I’m a list-making kind of person. Nothing warms my little heart more than a bullet list of things to do, reasons to move, what I love about Poldark… the list of lists is endless.
List-making is a facet of a larger endeavor – Goal-setting. But setting goals isn’t something I’ve given much thought to. I typically decide to do something, then do it. I don’t worry too much about the process or try to define the steps to get there.
As a Renaissance soul, I’m capable of following almost any whim that comes along and mastering it to boredom. Mostly, it’s a great thing to be. Except when it’s not. When it eats up time better spent elsewhere or tempts you to spend the grocery money on supplies for your new shiny pursuit, it can become a weakness.
So, the question isn’t Can I Meet That Goal. I already know I can. The question now becomes Which Goals Are Worthy of Attainment?
Turns out, all you need are SMART goals – something the business world has been throwing around for a while now. SMART is an acronym (that’s a fancy kind of list!), and it stands for:
(I was tempted to bullet that list for you, but I settled for block quotes.I’m learning restraint, see?)
SPECIFIC – Large, undefined goals are overwhelming. Specific, explainable goals are within reach. Sure you can have big goals, but be sure to break them down into smaller, specific tasks, or mini-goals. Write this down.
MEASURABLE – This is a huge, overlooked step that has gotten me every time. You need to know how far you’ve come so you’ll know when you’ve arrived. Be able to express the steps of your goal in terms of a budget, time invested, days required, or other quantifiable method. Take a moment to visualize what it will look like when you have reached your goal. Take a mental picture of it. Draw it or write the scene down and post it somewhere visible so you will recognize it when it comes to life.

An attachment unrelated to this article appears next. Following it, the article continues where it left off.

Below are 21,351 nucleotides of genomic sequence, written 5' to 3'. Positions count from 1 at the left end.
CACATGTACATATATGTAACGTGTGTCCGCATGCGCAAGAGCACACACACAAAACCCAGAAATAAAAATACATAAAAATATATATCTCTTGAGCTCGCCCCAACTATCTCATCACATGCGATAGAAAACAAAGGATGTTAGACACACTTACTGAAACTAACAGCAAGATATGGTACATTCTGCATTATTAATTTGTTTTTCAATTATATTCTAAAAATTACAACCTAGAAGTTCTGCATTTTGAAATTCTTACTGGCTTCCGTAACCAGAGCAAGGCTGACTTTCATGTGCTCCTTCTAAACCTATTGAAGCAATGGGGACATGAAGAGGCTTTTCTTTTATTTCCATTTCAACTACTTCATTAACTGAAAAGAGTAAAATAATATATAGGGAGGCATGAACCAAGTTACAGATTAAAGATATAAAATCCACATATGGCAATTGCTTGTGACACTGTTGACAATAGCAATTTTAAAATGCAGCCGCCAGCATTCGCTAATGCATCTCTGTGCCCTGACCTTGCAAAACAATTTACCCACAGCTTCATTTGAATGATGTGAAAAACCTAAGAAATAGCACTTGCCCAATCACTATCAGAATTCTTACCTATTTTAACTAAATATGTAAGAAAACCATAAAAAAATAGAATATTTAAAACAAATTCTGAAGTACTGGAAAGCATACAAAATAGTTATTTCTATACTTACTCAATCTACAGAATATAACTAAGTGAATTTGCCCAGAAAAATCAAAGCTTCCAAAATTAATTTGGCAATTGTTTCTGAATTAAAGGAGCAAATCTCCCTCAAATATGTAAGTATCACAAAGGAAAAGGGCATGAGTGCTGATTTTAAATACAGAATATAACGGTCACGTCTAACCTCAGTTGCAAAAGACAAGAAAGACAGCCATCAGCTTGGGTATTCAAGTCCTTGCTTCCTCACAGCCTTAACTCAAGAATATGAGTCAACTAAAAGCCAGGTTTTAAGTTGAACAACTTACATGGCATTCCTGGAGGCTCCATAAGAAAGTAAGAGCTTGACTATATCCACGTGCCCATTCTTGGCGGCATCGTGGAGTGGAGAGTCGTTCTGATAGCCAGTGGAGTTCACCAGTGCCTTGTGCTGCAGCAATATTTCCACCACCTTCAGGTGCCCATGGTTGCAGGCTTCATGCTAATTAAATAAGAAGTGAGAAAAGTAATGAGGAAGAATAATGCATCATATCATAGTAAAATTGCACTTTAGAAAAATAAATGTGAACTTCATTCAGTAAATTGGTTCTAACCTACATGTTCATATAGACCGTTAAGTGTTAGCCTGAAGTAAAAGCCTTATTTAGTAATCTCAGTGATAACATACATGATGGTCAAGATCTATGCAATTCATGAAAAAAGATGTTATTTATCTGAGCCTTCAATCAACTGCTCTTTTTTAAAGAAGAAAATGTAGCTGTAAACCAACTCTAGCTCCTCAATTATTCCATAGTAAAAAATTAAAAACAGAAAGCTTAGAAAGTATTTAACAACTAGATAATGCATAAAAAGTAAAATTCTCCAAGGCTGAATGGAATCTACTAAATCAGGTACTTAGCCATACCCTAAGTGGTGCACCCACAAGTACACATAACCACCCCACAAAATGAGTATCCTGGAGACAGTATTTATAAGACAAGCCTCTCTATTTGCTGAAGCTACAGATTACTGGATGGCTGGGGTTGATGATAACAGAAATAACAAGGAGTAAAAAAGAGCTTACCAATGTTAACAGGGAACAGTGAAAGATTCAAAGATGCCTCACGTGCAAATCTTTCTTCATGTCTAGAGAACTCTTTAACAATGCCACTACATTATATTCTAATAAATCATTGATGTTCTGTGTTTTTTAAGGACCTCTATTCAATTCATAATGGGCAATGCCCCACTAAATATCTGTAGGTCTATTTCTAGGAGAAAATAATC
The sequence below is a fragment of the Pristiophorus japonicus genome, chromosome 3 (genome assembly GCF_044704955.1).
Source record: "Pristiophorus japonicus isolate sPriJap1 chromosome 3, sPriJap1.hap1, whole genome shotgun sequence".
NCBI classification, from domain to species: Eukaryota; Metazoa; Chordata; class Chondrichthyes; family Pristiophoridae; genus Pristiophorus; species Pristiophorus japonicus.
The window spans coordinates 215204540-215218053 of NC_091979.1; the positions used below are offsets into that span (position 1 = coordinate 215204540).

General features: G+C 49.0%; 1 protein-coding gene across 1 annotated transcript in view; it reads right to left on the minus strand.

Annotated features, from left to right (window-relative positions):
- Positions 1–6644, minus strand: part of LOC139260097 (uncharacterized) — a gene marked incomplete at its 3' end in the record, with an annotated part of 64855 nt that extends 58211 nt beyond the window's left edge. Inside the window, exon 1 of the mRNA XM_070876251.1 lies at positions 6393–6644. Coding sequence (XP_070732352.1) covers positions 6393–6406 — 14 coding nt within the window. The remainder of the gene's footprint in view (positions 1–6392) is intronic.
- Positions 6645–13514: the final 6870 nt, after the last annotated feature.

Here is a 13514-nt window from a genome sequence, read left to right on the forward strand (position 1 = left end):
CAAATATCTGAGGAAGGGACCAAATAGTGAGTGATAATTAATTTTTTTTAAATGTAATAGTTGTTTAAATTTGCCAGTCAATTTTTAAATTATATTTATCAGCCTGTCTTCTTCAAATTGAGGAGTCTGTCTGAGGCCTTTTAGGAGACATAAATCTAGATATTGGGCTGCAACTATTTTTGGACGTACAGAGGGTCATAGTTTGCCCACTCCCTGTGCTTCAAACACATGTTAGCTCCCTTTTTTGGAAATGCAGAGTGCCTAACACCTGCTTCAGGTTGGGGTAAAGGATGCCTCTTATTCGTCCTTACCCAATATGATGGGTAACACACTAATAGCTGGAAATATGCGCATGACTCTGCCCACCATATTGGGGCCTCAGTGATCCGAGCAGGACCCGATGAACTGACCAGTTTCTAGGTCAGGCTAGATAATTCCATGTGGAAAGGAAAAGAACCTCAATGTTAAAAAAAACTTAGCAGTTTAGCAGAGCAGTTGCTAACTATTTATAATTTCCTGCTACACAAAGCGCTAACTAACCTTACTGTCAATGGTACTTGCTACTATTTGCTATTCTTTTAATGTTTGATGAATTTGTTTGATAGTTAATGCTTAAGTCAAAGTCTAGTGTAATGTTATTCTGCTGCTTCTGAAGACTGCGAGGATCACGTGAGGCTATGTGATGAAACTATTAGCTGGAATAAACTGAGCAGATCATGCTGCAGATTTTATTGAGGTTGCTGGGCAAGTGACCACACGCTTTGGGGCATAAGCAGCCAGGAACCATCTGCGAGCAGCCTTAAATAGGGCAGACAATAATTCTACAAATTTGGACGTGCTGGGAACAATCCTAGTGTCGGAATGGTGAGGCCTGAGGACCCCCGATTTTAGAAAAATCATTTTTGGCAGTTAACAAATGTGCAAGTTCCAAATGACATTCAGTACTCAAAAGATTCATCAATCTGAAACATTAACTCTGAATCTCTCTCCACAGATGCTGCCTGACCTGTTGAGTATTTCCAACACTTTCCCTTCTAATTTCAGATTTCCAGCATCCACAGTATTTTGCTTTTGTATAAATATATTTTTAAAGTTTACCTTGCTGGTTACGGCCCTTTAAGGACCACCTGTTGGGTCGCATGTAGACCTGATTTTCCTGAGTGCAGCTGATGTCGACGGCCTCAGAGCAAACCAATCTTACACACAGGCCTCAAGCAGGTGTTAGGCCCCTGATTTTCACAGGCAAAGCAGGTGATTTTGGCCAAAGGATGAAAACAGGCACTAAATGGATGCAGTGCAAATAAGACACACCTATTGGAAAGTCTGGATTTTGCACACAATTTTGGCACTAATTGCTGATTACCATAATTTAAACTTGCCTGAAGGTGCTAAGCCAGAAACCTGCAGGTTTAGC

ATTAINABLE – Be realistic so you set yourself up for success. You can’t be an astronaut if you drop out of school and never visit NASA. Now, you might be able to finish your education and go to Space Camp. That would at least get you closer to the Great Beyond. Know your strengths and the intermediate steps you can take to get you in the running for your goal.
REALISTIC – You have to be BOTH willing and able to reach your goal. I wanted to be a ballerina, but I never had dance lessons and got scoliosis. Being a ballerina isn’t going to happen for me. Dance is something I enjoy (I have the will), but a goal in that area isn’t realistic for me (I lack the ability). Don’t worry. There’s plenty more goals to shoot for.
TIMELY – They say an open-ended goal is one that is never completed – or at least takes much longer than it should have. Have a time-frame set for the various steps of your goal and a deadline for completion. If you haven’t reached your goal by the deadline, analyze what held you up, make adjustments, and keep going. It helps to have some options built in, too. If you plan to sell your house and move by the end of the year, what will you do if it doesn’t sell? Wait idly until it does? Or move anyway and rent out your old house? Or take a better job elsewhere and support a 2nd home for a time?
As my dad likes to say, “Plan your Work and Work your Plan.” Make SMART goals and know when you get there. Take time to celebrate, then make a new goal! I’m pretty sure I have a list of goals around here somewhere….